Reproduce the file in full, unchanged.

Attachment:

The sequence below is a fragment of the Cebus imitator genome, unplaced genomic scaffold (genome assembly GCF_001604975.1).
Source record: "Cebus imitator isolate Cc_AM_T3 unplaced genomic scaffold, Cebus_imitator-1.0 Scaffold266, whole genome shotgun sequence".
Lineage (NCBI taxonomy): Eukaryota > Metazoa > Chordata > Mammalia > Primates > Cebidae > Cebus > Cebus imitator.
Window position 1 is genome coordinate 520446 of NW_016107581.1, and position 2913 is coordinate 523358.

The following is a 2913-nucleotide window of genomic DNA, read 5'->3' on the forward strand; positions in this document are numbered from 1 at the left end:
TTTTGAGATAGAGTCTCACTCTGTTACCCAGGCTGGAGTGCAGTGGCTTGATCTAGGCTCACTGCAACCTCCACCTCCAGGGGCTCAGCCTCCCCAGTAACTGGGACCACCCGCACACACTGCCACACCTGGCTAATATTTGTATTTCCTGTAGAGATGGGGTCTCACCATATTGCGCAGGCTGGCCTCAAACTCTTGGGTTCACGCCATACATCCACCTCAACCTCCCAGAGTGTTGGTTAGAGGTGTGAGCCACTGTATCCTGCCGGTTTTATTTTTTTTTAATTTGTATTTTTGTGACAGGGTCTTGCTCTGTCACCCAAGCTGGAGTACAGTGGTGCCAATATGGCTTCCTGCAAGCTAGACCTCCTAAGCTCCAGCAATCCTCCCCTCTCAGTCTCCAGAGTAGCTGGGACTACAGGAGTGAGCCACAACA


The sequence below is a fragment of the Cebus imitator genome, unplaced genomic scaffold (genome assembly GCF_001604975.1).
Source record: "Cebus imitator isolate Cc_AM_T3 unplaced genomic scaffold, Cebus_imitator-1.0 Scaffold266, whole genome shotgun sequence".
Lineage (NCBI taxonomy): Eukaryota > Metazoa > Chordata > Mammalia > Primates > Cebidae > Cebus > Cebus imitator.
Window position 1 is genome coordinate 520446 of NW_016107581.1, and position 2913 is coordinate 523358.

The following is a 2913-nucleotide window of genomic DNA, read 5'->3' on the forward strand; positions in this document are numbered from 1 at the left end:
TTTTGAGATAGAGTCTCACTCTGTTACCCAGGCTGGAGTGCAGTGGCTTGATCTAGGCTCACTGCAACCTCCACCTCCAGGGGCTCAGCCTCCCCAGTAACTGGGACCACCCGCACACACTGCCACACCTGGCTAATATTTGTATTTCCTGTAGAGATGGGGTCTCACCATATTGCGCAGGCTGGCCTCAAACTCTTGGGTTCACGCCATACATCCACCTCAACCTCCCAGAGTGTTGGTTAGAGGTGTGAGCCACTGTATCCTGCCGGTTTTATTTTTTTTTAATTTGTATTTTTGTGACAGGGTCTTGCTCTGTCACCCAAGCTGGAGTACAGTGGTGCCAATATGGCTTCCTGCAAGCTAGACCTCCTAAGCTCCAGCAATCCTCCCCTCTCAGTCTCCAGAGTAGCTGGGACTACAGGAGTGAGCCACAACA